Three main characteristics make the health sector particularly vulnerable to corruption: power asymmetries and imbalance of information, uncertainty inherent in selecting, monitoring, measuring and delivering health-care services and complexity of health systems.
In my report, I focused not only on forms of corruption that are legally defined as breaking the law, but also on practices which undermine principles of medical ethics and social justice, as well as effective and transparent health-care provision.
The right to health provides a valuable normative framework and constitutes a legally binding imperative to analyse and address corruption affecting health and occurring in and beyond the health sector. This framework reflects notions of good governance, transparency, accountability and participation, which are key when it comes to addressing and combating corruption.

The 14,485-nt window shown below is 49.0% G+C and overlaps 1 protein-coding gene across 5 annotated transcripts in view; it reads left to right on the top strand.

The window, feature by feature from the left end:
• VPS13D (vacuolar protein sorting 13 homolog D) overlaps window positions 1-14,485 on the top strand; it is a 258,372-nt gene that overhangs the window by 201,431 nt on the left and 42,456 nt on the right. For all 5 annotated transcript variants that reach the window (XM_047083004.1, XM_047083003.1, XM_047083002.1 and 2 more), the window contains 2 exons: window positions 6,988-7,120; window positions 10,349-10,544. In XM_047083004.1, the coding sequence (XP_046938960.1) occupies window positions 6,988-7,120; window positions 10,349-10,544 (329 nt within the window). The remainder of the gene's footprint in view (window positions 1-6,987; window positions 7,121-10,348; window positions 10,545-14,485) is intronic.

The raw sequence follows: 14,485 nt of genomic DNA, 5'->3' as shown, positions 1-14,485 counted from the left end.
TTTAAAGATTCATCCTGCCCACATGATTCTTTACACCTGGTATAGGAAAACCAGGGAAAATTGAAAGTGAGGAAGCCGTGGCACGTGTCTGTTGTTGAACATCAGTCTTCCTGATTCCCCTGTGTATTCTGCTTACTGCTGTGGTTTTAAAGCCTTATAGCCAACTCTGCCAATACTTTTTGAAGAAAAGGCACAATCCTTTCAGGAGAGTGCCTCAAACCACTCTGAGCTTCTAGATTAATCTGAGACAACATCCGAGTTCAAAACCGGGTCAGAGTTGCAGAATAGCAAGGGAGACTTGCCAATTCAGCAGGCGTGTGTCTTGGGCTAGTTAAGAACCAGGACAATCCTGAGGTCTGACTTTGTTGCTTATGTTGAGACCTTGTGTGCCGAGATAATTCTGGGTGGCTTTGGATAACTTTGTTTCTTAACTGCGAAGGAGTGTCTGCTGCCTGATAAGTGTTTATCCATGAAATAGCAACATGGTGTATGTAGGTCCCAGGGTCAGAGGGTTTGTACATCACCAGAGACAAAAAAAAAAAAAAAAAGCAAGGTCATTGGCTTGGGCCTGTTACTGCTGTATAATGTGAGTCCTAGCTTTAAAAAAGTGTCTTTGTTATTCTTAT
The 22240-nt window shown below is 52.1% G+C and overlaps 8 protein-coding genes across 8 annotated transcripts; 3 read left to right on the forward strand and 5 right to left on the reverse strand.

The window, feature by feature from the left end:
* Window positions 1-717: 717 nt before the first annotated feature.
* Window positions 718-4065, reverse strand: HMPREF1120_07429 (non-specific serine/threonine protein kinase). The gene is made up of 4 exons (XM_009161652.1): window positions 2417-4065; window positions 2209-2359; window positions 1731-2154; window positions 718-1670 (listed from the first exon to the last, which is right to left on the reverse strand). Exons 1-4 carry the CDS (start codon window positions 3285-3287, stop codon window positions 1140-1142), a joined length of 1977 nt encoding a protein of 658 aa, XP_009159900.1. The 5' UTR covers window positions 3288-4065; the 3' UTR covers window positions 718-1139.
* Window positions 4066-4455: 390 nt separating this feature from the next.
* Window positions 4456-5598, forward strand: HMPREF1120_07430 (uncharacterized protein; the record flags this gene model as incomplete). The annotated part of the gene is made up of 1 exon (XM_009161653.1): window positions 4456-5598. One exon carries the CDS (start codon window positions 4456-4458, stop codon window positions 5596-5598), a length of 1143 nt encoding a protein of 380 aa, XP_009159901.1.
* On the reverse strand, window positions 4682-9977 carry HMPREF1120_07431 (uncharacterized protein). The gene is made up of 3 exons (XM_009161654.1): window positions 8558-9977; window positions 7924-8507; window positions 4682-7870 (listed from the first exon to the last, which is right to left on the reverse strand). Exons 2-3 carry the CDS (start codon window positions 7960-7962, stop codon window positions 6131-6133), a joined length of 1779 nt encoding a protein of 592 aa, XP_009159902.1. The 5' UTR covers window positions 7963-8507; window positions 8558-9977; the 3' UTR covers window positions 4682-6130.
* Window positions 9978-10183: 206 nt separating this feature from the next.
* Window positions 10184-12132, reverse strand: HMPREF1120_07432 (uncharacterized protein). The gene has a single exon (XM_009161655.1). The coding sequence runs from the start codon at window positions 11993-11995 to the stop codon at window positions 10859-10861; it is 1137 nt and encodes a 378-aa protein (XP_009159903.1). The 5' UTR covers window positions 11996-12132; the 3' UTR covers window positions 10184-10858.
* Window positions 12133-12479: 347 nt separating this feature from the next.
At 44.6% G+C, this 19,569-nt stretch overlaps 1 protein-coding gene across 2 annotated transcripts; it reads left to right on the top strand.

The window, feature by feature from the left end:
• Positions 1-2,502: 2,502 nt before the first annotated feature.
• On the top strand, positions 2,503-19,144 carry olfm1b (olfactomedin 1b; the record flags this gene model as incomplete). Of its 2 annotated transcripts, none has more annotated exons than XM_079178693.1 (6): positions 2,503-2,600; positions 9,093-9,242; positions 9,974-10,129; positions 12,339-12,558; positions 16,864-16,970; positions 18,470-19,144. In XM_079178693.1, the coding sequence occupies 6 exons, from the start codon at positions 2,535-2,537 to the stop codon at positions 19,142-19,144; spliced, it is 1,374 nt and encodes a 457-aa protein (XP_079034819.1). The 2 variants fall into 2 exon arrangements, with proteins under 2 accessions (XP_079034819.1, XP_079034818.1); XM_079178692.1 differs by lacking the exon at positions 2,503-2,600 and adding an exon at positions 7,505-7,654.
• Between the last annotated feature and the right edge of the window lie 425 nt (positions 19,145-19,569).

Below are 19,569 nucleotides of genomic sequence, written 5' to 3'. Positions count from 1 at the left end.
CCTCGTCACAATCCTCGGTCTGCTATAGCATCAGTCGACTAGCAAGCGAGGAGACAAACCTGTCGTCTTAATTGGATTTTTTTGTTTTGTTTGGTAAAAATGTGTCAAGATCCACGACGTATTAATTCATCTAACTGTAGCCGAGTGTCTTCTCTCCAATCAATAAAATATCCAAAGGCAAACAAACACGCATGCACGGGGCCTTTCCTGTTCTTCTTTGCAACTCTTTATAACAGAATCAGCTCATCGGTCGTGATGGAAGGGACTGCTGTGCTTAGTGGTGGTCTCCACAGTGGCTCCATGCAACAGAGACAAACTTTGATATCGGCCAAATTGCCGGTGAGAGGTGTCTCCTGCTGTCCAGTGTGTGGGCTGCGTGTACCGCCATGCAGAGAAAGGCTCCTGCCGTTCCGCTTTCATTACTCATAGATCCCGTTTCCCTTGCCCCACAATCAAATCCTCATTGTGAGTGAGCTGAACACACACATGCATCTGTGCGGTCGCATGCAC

In terms of legal obligations, corruption undermines the State’s obligation to realize the right to health “to the maximum of its resources”.
Corruption, in society at large and in health sector in particular, affects the regulatory environment and the efficiency of State institutions. It hinders economic growth and sustainable development as well as the equitable distribution of resources. It undermines public confidence in the State and obstructs the attainment of commitments made through Sustainable Development Goals, in particular Goal 16 to create effective and accountable institutions.
I want to emphasize that corruption is a significant challenge to the delivery of quality health care, which is central both to the right to health and to the commitment under Sustainable Development Goal 3 to universal health coverage. In this regard, it is critical to strengthen health-care systems so that all segments of the population trust primary healthcare and mainly use this level of services for most health conditions.